Glasgow: printed by Robert and Andrew Foulis for Edward and Charles Dilly in the Poultry, London, 1768. First Edition. Mottled Calf. First Edition of Boswell's first important work, which launched his career and catapulted him to fame. Demy 8vo: xxi,,382pp, with final blank and large folding map of Corsica by Thomas Phinn in contemporary hand-color (second state, as per Rothschild, with imprint but without scale of miles, nor division of the margins into degrees, and placed before A1). Armorial bookplate of Westport House, County Mayo, Ireland, the Browne family crest. One of 3500 copies printed, among which are many variants (some described in Tinker), which may be found in any combination. In our copy, complete with "the very rare half-title" (Rothschild), the table of contents (b2) follows the preface (a3-b1); D2 recto is in Rothschild’s first state, with the words "John Home" incorrectly placed following the first quotation on p. 51; E2 and Z3 are cancellanses, with "Mariani" spelled correctly (line 24, p. 357). Pottle additional misprints are also present: "141" for "241" in table of contents; broken "E" in "Etruscans" on p. 70, line 17; "feelirg" on p. 137, line 11; "tha the" on p. 172, line 9; "Montgomerÿ" on p. 184, line 4; "speculati-ions" on p. 327, lines 9-10; pp. 93 and 296 are correctly printed (the last words of line 6, p.93, are "prince of" and of line 18, p.296, "of my own"). Full contemporary mottled calf, green morocco lettering piece, all edges stained green, plain period end papers. A superb copy with the magnificent map of Corsica in rare hand-color; foxing to end papers and several quires, a few occasional minor stains, but withal fine. Tinker Library 318. Cox I p. 138. Gaskell (Foulis) 473. NCBEL II 1211. Pottle 24. Rothschild 442. Lowndes 242 ("first and uncastrated edition"). Bibliotheca Bibliographici 841. Fine / `. Item #BB1350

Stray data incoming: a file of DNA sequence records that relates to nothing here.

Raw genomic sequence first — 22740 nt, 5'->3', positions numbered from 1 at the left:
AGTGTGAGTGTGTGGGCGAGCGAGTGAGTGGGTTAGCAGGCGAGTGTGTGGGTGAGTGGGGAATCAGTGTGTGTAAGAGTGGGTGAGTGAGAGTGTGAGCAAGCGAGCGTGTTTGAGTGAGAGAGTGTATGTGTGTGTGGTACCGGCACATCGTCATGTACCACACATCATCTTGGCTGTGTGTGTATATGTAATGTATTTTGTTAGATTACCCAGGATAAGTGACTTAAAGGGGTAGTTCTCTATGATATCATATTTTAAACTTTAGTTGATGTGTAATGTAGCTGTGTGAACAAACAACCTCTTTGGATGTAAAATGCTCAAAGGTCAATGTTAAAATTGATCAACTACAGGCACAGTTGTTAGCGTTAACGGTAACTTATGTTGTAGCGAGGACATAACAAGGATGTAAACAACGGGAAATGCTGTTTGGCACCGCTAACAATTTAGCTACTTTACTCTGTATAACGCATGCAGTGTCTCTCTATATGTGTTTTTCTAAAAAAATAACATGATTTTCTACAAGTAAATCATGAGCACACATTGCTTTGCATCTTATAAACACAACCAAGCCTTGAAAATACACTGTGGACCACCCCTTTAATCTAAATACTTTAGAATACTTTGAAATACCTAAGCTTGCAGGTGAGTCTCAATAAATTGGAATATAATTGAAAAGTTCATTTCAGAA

Boswell was a staunch supporter of the Corsican Republic: he took such "childish pleasure in being the chief sponsor of this wild island struggling to become a nation," that, for Garrick's anniversary celebration in honor of Shakespeare, in 1769, he dressed as a Corsican chief. (Cox). "Following the island's invasion by France, in 1768, Boswell attempted to raise public awareness and rally support for the Corsicans. He sent arms and money to the Corsican fighters, and made an arduous and dangerous journey to Corsica to meet General Pasquale Paoli, leader of the insurgents seeking the island's independence from the Genoese. Paoli at first suspected [Boswell] was a spy, but quickly came to like his improbable young visitor, saw an opportunity for promotion of the Corsican cause in Britain, and consented to a series of interviews. . . . With its reports of the gallant islanders and a Plutarchan depiction of Paoli paralleled with several classical heroes, [An Account of Corsica] was an immediate success. The work was widely read and translated [the first edition of 3500 copies was sold out within six weeks, and a second edition (also of 3500 copies) was ready a month or so later], stimulated great interest in Paoli and the Corsican cause, brought its author wide fame in Britain and Europe, and found an interested readership among the Americans. It attracted the notice of the French government (which had a translation made), and though Boswell's ambition for British intervention was not to be fulfilled, he probably influenced Britain's decision to send secret supplies of arms to the Corsicans." (ODNB) An ironic consequence of Paoli's ultimate defeat was that one of the first babies born under the new French jurisdiction was Napoleon Bonaparte, son of Paoli’s adjutant. "The Account of Corsica was the book of the hour. Many more copies of it were sold in Boswell's lifetime than either of his great works in the biography of Johnson, and it achieved abroad a much more remarkable success." (Pottle) N. B. With few exceptions (always identified), we only stock books in exceptional condition. All orders are packaged with care and posted promptly. Satisfaction guaranteed.